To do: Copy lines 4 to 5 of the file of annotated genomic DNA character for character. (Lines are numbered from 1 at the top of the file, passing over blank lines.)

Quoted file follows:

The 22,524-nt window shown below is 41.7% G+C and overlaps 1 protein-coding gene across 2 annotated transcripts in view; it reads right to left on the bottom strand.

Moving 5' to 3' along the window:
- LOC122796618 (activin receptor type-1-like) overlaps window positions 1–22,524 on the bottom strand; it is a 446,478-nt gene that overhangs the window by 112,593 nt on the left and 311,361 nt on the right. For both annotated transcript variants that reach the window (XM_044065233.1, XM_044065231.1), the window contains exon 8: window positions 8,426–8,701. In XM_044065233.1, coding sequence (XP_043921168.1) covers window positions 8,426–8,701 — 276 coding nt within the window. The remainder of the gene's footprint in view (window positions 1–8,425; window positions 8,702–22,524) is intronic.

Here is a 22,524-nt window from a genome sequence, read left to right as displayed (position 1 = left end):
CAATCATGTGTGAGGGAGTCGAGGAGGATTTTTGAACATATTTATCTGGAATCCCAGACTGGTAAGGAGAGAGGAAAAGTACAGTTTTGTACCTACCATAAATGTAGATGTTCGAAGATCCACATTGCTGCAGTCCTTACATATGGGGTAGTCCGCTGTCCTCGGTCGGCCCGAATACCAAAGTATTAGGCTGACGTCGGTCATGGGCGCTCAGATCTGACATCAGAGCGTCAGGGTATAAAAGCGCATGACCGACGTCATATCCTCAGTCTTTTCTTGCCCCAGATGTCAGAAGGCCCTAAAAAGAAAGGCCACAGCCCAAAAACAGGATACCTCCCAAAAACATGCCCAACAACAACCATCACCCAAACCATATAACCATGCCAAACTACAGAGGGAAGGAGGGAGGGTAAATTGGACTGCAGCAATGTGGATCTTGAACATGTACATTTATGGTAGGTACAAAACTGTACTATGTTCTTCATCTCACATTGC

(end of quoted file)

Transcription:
Here is a 22,524-nt window from a genome sequence, read left to right as displayed (position 1 = left end):
CAATCATGTGTGAGGGAGTCGAGGAGGATTTTTGAACATATTTATCTGGAATCCCAGACTGGTAAGGAGAGAGGAAAAGTACAGTTTTGTACCTACCATAAATGTAGATGTTCGAAGATCCACATTGCTGCAGTCCTTACATATGGGGTAGTCCGCTGTCCTCGGTCGGCCCGAATACCAAAGTATTAGGCTGACGTCGGTCATGGGCGCTCAGATCTGACATCAGAGCGTCAGGGTATAAAAGCGCATGACCGACGTCATATCCTCAGTCTTTTCTTGCCCCAGATGTCAGAAGGCCCTAAAAAGAAAGGCCACAGCCCAAAAACAGGATACCTCCCAAAAACATGCCCAACAACAACCATCACCCAAACCATATAACCATGCCAAACTACAGAGGGAAGGAGGGAGGGTAAATTGGACTGCAGCAATGTGGATCTTGAACATGTACATTTATGGTAGGTACAAAACTGTACTATGTTCTTCATCTCACATTGC